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Old 05-09-2019, 08:18 AM   #1
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Any advice to a new boater?

My wife and I are finalizing our first boat purchase in which we will be living aboard. I've lived on sailboats and have used many boats in the past but nothing quite as large as a Trawler.

Any advice going forward?
How did all of you get used to all the controls/gauges/switches?
I've considered just finding someone with more experience and compensating them to show me some of the ropes. Does that sounds like a solid approach?

Any input would be appreciated, thanks!

Wife and I are still < 30, so we will have years to come if she's okay with the lifestyle.
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Old 05-09-2019, 09:05 AM   #2
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Greetings,
Welcome aboard kids! Enjoy... and relax.



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Old 05-09-2019, 09:07 AM   #3
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A couple of thoughts...
Previous owner?
Are you a member of USPS now ABC Americas Boating Club? Not only good courses but you immediately expand your network of knowledgeable folks w similar interests... I'm sure some would be glad to assist.
ABC has a new offering a few hrs aboard your boat w an e experienced instructor to assist w "new" boat owners... if available and the right person it might help.
Was it surveyed... the/ a surveyor should be able to explain the systems in detail.
Before engaging help suggest Take several days and go through it system by system... note what you know / find and questions before engaging others.
A Capt could be helpful if familiar w your type boat and/or if you need help re handling the "new" boat.
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Old 05-09-2019, 09:11 AM   #4
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My experience so far is you need 20 hrs general advice for every hour of solid advice.....not hard numbers just a guess.


Some of the worst advisors I have come across are in the USCGAUX and similar organizations that breed power trippers. There are definitely good ones, but their uniforms, title or position doesn't mean crappola.


Same with posts here. Most contain a kernal of fact/truth..... But often leave out important points. So read them all, investigate all leads but there is rarely one oinion, one way of doing anything, one rue, one fact, one oil, one anything that covers all basis.


Some here and around the docks have been boating all their lives....they still know so little. Their views are full of opinions based and little real world experience.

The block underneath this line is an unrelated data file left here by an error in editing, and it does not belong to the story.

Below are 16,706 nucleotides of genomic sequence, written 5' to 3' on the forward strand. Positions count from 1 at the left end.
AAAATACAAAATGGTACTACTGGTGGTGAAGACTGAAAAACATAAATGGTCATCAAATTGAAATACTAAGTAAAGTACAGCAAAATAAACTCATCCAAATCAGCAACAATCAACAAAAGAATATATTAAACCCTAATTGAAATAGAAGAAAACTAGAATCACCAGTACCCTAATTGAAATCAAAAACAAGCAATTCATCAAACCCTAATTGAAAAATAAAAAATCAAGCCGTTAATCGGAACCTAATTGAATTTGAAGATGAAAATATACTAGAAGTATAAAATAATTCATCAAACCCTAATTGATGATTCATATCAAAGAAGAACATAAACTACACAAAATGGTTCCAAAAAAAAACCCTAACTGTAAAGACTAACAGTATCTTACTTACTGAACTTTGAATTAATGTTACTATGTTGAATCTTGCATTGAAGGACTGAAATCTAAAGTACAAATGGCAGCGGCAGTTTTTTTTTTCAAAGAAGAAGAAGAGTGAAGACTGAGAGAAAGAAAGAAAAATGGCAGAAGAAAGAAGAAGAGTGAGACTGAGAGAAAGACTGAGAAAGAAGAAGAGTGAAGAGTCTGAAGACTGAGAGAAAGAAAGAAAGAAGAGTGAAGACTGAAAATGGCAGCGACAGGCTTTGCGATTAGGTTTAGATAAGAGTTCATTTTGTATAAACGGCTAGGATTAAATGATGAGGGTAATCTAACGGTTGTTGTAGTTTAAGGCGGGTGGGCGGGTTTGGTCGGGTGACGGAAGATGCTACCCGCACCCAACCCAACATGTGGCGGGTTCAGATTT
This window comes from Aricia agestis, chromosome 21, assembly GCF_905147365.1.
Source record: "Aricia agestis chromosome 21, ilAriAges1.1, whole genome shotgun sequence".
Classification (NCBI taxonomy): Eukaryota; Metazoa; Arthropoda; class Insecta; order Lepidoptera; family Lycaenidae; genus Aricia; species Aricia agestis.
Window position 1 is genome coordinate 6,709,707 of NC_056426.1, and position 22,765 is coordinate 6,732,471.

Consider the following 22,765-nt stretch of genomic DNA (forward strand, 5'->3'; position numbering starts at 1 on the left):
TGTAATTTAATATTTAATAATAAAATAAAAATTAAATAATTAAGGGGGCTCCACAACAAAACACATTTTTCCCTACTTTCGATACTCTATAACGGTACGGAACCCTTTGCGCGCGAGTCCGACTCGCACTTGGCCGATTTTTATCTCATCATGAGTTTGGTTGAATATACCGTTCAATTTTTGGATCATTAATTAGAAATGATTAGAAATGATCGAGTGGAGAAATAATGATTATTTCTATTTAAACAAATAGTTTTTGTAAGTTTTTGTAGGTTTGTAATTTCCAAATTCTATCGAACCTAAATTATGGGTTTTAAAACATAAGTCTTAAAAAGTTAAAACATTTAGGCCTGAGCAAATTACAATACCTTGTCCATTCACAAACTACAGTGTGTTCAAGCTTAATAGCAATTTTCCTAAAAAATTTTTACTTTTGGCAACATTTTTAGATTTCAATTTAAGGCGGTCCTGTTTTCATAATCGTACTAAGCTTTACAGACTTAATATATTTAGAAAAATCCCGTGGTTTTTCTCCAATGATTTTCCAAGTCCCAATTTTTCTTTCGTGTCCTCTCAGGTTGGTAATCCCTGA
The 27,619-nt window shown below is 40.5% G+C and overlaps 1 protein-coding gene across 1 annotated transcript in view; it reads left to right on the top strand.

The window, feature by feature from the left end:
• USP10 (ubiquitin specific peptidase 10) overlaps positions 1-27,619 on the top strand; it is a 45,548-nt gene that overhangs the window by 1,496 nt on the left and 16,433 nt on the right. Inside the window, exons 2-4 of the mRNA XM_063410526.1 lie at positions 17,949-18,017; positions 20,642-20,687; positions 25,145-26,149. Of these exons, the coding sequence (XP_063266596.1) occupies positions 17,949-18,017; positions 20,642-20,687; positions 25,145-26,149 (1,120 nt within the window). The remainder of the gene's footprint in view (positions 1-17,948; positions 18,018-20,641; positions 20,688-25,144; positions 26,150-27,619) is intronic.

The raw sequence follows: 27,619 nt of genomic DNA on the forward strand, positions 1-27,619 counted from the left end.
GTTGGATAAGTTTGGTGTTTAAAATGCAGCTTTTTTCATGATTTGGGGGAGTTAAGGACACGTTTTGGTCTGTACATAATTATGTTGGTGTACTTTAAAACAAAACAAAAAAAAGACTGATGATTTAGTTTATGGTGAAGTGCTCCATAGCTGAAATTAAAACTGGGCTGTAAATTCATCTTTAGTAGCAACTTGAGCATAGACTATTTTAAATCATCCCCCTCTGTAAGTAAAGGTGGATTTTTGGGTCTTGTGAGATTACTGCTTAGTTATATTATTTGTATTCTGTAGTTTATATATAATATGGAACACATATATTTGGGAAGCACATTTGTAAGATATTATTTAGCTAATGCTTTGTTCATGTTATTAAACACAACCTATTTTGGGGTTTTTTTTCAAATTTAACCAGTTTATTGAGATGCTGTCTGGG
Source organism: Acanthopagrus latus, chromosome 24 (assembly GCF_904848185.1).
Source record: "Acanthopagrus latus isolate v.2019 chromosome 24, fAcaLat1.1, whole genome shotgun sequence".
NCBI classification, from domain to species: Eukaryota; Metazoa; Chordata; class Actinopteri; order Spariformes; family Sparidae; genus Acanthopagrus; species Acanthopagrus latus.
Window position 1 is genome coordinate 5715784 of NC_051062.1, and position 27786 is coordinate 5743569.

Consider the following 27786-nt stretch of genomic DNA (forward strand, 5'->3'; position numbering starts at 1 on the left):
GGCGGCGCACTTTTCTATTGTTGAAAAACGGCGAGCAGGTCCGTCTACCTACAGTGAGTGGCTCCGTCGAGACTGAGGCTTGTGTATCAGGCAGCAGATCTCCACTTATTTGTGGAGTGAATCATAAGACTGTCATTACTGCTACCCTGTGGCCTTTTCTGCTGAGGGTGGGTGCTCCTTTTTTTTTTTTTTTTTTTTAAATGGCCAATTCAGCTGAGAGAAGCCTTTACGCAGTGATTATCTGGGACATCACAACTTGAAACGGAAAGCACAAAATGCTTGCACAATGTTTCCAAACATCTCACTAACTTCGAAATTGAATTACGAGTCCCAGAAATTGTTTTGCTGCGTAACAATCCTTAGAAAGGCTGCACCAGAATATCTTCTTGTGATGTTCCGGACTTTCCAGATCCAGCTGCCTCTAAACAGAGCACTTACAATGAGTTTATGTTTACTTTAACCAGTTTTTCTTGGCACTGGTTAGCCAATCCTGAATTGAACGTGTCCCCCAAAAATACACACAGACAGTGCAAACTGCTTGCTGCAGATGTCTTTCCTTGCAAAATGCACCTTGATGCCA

Read lots, believe little till you have verified beyond a shadow of doubt.


Often the old salt who sits back and let's the wannabe helpers swarm around you may be the best source of info. He/she won't tell you what is "fact"....but they will explain the concept and point you in several directions that will reliably support the answer you are looking for.
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Old 05-09-2019, 09:18 AM   #5
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If you lived on sailboats in the past, you probably have already seen 80% of what is in a trawler. A lot of what is different about trawlers will be specific to the boat.

Trawlers can have twin engines or singles with a bow thruster and that is different from a sailboat. And maybe a genset as well. Also you probably have two helms to deal with.

These are fairly straightforward to deal with. One issue that you may not have faced with sailboats is keeping the start and house batteries isolated as well as charged. I remember our first trawler, a new Mainship 34T we bought after owning several cruising sailboats and living aboard one of them. The first night out I ran down the starting battery as I wasn't familiar with the DC system on that new boat. Fortunately I was able to disconnect the bow thruster battery and jumper it over to the starter and got the engine started.
That is the sort of thing you may have to deal with and maybe the best way is to stay close to home base until you figure it all out. Spend a few nights at anchor in Offats Bayou, Double Bayou or Redfish Island. You will be surrounded with boaters who can help with most problems and Sea Tow or TowBoatUS is a VHF or phone call away.

These electrical details are often boat specific and unless you find a real pro like a delivery skipper who has run dozens of boats, I don't think hiring a coach will be all that effective. Maybe hiring a marine electrician for an hour or two to run down of systems would be better.


Psneeld made a very cogent observation above: 1 hour of specific (and accurate) advice is worth 20 of general advice (and often flawed).


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Old 05-09-2019, 09:30 AM   #6
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Welcome to the forum.

What exactly are you buying, power plant etc.?